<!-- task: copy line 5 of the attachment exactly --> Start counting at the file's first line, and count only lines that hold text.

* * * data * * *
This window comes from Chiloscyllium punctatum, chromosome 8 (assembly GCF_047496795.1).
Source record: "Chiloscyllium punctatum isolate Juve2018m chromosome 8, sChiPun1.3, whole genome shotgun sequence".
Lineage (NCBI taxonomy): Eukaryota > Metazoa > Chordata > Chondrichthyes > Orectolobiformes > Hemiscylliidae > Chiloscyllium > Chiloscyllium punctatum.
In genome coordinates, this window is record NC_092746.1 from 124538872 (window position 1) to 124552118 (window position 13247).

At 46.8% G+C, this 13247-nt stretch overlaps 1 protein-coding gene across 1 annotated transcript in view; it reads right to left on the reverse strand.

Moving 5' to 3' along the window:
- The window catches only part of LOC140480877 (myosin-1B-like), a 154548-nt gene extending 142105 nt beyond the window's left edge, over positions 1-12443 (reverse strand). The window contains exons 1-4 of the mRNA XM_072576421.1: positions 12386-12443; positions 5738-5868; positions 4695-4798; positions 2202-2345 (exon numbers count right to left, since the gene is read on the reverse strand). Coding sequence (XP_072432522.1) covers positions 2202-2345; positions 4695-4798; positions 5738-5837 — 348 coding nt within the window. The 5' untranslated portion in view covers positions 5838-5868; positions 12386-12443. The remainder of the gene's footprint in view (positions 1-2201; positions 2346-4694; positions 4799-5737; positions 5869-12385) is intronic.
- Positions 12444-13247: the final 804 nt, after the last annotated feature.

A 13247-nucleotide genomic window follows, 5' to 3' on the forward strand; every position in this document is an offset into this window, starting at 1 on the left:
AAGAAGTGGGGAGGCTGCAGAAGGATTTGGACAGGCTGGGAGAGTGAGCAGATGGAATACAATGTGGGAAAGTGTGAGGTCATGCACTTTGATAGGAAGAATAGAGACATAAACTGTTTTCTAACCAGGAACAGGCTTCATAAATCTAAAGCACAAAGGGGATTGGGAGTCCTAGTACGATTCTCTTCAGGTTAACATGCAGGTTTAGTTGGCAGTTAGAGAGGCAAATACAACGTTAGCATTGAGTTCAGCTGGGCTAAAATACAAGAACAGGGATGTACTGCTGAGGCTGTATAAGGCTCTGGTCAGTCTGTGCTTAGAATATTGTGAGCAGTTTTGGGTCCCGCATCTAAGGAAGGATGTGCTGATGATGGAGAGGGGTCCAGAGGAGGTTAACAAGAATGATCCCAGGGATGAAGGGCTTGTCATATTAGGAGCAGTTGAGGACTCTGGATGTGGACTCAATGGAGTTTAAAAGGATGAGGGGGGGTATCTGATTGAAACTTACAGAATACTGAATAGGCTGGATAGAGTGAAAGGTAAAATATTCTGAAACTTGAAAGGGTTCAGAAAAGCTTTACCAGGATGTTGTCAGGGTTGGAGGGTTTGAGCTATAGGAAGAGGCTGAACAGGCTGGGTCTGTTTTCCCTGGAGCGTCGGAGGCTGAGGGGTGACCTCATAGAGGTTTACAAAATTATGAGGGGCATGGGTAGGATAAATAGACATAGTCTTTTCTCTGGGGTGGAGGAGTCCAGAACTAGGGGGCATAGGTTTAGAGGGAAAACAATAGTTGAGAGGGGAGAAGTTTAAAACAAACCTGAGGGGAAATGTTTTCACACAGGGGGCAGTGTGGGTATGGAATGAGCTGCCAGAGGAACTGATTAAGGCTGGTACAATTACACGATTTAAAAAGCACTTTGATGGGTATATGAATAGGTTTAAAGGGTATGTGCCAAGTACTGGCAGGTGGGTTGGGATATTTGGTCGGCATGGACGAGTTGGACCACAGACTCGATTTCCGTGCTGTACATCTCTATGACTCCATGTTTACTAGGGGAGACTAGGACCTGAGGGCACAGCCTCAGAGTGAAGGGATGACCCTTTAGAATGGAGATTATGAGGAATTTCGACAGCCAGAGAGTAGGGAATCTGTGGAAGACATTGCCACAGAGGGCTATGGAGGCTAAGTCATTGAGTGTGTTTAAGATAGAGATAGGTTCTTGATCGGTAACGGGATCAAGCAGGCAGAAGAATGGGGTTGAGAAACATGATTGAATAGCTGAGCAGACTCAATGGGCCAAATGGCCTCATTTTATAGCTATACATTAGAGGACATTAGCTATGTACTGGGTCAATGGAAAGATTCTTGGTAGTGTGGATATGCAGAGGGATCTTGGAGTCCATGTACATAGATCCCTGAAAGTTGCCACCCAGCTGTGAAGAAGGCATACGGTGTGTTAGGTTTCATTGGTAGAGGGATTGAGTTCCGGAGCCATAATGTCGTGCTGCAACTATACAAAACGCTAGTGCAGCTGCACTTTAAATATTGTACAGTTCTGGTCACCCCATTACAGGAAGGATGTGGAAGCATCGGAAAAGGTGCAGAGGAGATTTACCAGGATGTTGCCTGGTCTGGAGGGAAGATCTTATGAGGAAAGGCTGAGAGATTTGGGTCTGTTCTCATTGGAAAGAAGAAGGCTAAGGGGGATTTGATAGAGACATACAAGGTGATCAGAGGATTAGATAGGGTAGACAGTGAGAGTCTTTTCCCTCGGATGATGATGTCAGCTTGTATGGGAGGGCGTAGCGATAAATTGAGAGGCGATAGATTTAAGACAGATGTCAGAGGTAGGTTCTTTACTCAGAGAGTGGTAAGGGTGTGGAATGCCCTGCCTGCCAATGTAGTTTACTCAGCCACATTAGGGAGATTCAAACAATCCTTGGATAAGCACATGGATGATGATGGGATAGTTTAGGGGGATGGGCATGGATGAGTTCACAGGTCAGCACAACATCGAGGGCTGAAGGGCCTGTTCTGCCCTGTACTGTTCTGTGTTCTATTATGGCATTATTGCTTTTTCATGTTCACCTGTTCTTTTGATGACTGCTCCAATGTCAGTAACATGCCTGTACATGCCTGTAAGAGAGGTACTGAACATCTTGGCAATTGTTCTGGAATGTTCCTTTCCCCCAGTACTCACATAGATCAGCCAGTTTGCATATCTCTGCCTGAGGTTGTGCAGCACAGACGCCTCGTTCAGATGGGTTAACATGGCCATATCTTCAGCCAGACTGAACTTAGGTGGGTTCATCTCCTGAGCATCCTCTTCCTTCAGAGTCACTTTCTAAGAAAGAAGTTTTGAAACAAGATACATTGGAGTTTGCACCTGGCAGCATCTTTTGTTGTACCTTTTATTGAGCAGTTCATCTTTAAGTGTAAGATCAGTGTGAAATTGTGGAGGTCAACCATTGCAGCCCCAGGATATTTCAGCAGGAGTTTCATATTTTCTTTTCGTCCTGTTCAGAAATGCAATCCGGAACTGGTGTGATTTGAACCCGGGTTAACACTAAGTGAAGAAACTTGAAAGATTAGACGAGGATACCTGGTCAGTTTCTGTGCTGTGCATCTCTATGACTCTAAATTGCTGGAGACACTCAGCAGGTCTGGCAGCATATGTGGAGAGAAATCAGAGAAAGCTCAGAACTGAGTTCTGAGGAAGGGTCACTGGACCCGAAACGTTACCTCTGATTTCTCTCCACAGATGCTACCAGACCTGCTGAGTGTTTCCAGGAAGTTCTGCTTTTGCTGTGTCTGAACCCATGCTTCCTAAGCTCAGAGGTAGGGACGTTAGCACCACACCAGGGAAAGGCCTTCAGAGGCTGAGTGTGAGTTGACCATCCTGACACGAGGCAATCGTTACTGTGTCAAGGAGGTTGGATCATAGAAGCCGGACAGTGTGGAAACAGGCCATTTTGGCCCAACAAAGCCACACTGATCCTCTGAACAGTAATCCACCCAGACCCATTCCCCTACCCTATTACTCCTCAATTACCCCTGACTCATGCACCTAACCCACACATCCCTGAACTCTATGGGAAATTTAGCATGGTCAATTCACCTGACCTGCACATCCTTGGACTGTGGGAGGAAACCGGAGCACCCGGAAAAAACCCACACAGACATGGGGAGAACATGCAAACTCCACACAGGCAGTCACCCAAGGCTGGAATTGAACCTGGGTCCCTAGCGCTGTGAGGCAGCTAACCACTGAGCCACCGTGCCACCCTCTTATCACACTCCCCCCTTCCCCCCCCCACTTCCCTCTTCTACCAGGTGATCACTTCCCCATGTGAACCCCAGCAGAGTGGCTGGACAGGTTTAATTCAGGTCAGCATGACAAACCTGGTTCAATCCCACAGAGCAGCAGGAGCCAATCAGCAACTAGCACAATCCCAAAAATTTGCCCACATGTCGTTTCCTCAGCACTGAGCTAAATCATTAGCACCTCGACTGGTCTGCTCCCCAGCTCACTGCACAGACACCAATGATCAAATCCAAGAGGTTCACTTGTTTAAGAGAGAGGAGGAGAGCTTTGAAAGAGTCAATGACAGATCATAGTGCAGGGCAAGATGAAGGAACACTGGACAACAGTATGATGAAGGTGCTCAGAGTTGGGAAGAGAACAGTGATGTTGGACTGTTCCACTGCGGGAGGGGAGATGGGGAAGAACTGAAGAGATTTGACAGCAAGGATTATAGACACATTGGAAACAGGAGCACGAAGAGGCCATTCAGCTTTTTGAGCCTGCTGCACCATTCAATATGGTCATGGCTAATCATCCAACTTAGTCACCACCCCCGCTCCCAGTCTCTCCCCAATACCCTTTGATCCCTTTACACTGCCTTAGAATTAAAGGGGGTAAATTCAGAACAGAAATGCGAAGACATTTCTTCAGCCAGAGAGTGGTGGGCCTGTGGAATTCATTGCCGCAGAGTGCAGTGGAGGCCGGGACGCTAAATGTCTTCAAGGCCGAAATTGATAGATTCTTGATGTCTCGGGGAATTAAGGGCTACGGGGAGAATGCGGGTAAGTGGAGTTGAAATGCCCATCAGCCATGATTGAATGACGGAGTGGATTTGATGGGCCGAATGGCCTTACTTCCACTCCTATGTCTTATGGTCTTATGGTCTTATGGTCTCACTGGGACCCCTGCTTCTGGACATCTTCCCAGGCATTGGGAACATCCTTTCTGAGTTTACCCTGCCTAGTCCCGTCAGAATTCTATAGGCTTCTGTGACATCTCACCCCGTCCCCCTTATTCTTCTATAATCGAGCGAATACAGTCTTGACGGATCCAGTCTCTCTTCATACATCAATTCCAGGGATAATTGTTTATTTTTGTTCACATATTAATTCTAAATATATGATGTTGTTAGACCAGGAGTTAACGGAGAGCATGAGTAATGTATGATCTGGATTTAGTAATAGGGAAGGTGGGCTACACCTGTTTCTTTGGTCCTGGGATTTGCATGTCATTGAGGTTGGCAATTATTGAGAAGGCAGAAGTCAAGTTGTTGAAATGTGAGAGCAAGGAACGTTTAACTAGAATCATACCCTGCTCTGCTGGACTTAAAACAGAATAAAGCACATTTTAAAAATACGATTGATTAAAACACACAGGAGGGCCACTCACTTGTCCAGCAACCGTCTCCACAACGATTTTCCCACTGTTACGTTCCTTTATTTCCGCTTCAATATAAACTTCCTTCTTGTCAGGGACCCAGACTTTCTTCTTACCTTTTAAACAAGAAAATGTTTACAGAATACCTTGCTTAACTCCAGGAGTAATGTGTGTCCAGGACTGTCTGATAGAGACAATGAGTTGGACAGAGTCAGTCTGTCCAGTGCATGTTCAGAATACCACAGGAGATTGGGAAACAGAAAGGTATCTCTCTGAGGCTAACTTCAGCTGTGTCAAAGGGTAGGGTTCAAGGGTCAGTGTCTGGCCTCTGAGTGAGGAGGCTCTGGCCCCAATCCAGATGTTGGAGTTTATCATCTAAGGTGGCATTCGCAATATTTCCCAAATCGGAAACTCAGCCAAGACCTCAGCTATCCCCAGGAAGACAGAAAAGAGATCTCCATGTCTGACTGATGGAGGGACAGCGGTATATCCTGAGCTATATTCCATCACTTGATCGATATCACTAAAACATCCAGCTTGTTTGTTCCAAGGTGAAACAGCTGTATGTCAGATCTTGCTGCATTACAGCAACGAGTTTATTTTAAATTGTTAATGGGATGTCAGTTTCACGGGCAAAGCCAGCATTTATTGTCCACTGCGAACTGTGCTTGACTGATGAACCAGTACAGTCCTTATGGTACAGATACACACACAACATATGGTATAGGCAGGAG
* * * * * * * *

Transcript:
At 46.8% G+C, this 13247-nt stretch overlaps 1 protein-coding gene across 1 annotated transcript in view; it reads right to left on the reverse strand.